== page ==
Goat farmers will do amazing things for their goats. We'll stay up all night to help them kid. We'll walk all over the farm to find that missing one. We'll dutifully catch, worm, trim feet, out run them with the grain bucket to feed them, and we'll do this in all types of weather. The postman has nothing on us when it comes to rain, sleet, snow, nor the dark of night can keep us from our appointed goat duties. But, the ultimate test of caring for your goats is when you give up your socks.
Last week we had a weather system come in that was bitterly cold. One night it dropped below zero and inside the barn was barely 20 degrees Fahrenheit. Naturally, three girls decided to kid. The type of cold that had hit that night must have been the cold that had no humidity, or at least not much at all. You could feel the misery of it and the heat lamps just didn't seem to work. They were on, but you would almost have to put your hand on the light bulb to feel any heat. It was bad.
Naturally, the kids came out sopping wet and we were drying them with towels, moms were licking them as fast as they could lick and the kids were feeling like they were turning into popsicles. So, we dried even harder, using up towels like crazy. In spite of this, one little triplet girl, just wouldn't even try to live. She rolled her eyes back and tried to give up. Her brother and sister were doing their best, but we could feel their ears stiffening up, heading towards frostbite.
I grabbed up the frozen little girl who was trying to die and told Lee I'd be back in a minute. I was going to take this one up to the house to lay before the wood stove and I was going to cut the tops out of my socks. What? he asked. I told him I didn't have the right scissors at the barn to cut the tops out of my big thick wool socks now and I had to go to the house and cut them off in order to pull over the kids heads, flatten their ears against their necks in order to keep them warm and prevent frostbite.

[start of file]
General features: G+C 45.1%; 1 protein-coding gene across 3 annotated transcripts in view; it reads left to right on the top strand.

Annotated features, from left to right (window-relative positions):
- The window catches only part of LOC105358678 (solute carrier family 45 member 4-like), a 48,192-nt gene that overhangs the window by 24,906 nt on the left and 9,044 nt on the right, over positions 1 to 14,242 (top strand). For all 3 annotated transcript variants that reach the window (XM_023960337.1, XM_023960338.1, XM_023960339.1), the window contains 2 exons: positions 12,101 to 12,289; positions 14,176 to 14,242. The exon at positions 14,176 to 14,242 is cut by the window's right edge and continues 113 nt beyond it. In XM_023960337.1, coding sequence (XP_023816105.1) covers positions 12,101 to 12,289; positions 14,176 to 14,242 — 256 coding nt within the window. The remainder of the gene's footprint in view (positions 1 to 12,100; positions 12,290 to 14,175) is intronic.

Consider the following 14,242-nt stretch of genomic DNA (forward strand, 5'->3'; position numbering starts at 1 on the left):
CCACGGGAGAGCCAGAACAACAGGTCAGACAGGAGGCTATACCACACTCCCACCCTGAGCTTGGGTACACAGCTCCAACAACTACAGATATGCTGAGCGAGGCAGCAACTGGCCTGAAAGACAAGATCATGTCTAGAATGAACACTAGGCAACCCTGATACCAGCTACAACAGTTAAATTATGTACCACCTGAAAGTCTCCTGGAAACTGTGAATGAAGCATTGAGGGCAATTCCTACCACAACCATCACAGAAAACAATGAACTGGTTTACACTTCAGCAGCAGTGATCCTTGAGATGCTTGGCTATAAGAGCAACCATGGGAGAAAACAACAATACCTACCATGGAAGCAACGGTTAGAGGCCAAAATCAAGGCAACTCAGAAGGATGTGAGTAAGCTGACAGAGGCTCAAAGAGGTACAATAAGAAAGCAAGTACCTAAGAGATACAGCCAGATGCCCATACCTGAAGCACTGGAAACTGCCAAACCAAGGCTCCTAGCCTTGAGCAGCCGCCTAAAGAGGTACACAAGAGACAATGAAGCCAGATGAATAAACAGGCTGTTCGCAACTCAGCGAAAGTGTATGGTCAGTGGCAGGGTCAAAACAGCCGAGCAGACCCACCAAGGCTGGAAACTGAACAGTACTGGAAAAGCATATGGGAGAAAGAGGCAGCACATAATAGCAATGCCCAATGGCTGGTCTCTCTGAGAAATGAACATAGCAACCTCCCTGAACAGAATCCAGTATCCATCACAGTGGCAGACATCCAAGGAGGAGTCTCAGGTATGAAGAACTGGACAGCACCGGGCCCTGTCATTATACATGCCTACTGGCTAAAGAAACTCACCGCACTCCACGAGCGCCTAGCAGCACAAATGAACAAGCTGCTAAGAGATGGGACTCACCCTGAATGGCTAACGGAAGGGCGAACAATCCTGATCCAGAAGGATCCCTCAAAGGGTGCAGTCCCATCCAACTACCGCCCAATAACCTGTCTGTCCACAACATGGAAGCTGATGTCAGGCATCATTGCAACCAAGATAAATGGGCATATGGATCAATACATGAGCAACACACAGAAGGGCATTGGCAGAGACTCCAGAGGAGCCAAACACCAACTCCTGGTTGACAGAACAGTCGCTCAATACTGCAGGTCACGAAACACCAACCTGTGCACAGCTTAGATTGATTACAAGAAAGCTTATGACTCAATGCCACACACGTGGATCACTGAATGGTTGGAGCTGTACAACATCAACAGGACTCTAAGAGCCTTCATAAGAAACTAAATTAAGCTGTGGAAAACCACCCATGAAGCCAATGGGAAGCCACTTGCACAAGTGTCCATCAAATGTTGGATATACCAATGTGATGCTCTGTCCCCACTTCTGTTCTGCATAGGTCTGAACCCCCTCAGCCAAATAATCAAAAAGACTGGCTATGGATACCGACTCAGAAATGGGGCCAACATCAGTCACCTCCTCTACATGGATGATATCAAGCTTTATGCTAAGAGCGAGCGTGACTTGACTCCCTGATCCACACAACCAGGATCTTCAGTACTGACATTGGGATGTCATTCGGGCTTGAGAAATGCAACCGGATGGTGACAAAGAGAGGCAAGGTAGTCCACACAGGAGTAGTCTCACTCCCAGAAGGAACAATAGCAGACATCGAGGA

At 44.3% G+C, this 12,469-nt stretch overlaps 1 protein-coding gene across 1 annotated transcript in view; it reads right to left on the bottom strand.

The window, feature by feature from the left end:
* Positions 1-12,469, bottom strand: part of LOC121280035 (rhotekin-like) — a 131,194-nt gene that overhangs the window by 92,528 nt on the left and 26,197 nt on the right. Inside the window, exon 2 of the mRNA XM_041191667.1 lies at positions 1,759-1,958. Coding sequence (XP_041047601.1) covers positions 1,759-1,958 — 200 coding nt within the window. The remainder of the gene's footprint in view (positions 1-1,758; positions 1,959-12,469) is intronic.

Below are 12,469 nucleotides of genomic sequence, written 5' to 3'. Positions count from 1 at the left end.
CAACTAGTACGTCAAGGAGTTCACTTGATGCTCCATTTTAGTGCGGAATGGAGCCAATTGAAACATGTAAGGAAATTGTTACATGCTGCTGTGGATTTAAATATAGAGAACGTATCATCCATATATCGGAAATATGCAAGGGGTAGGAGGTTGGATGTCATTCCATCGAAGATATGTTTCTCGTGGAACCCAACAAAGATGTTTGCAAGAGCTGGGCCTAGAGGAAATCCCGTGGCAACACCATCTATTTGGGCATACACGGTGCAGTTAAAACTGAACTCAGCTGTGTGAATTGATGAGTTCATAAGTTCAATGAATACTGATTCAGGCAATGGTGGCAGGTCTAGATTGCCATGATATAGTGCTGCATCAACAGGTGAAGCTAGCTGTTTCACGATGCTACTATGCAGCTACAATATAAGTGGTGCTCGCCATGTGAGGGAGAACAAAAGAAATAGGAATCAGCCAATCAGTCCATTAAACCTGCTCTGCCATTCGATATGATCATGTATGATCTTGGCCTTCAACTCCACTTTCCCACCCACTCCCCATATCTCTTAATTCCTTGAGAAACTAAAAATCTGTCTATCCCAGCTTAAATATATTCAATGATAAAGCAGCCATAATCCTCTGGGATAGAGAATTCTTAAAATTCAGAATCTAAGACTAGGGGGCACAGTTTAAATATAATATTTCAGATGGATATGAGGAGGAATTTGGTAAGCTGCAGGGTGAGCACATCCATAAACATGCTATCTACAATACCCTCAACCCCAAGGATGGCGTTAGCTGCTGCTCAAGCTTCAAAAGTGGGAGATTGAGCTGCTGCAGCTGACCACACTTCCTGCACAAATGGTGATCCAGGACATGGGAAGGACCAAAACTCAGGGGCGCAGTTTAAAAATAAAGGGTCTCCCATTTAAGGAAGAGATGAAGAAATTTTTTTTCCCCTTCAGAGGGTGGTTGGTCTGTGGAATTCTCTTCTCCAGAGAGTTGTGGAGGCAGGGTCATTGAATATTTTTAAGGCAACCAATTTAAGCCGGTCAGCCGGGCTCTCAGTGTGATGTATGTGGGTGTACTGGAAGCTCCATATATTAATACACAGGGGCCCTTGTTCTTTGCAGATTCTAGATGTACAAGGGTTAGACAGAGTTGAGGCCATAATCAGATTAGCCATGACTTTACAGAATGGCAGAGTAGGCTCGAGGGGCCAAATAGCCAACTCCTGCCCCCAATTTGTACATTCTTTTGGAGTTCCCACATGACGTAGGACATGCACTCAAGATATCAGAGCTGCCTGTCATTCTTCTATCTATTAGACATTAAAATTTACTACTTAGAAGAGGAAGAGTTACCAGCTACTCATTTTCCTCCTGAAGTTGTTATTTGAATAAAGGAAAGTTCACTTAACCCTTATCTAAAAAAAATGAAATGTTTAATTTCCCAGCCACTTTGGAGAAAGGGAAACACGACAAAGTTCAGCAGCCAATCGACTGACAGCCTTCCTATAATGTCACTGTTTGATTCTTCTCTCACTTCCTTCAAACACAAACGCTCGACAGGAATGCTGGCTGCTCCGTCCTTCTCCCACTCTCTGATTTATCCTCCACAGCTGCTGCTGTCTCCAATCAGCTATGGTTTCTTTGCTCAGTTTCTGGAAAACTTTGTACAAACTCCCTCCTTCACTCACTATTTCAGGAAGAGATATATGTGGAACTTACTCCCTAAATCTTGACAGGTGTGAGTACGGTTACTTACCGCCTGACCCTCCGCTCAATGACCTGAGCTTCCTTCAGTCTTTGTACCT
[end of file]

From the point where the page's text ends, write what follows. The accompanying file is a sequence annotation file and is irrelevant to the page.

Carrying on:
Years ago we had to do this during a particularly cold kidding season to save our kids' ears. And, it worked. When the heat lamp no longer seems to be working because of the intense cold, loose tops of socks do the trick. For some reason the mom's accept the sock tops on their kids heads, but it's always good to stick around for a bit to make sure she doesn't decide to peel it off her kid. We've never had one do it, but never say never.
I hurried to the house and put the little girl in front of the wood stove, peeled my socks off and cut off the tops, found another pair to pull on, and charged back down to the barn. We hurriedly pulled the sock tops over the kids' heads. Well, they just looked adorable. Looked like they were wearing turtle necks. And, it worked.
Now, I keep sock tops in both kidding buckets. They have to be loose sock tops, and I cut the arms out of big discounted sweatshirts for a just in case I need a temporary goat coat and have that in the kidding buckets as well. Cut holes in the sweat shirt's arms for the kids legs, and if it's a little boy, cut a big wedge out so he can urinate without getting his coat wet. Oddly enough, the momma goats accept this too, but you always watch to make sure.
And, what about the frozen little girl in front of the wood stove? When I came back inside an hour later, the limp little kid with the cold mouth, cold limp body, eyes rolled to the back of her head, was curled up and happy, looking for her first meal. Oh, mom never took her back, sometimes they will sometimes they won't, but it was just as well. Mom was only two teated and I only leave a kid a teat on mom. It just seems to work out better that way on our farm. No fighting over the udder and cutting it up, no runty kids from lack of getting to the teat.
So next kidding season, make sure you have your baby goat suitcase packed with plenty of roomy warm sock tops and big sweat shirt sleeves for those cold kidding days and nights. Your babies will appreciate it.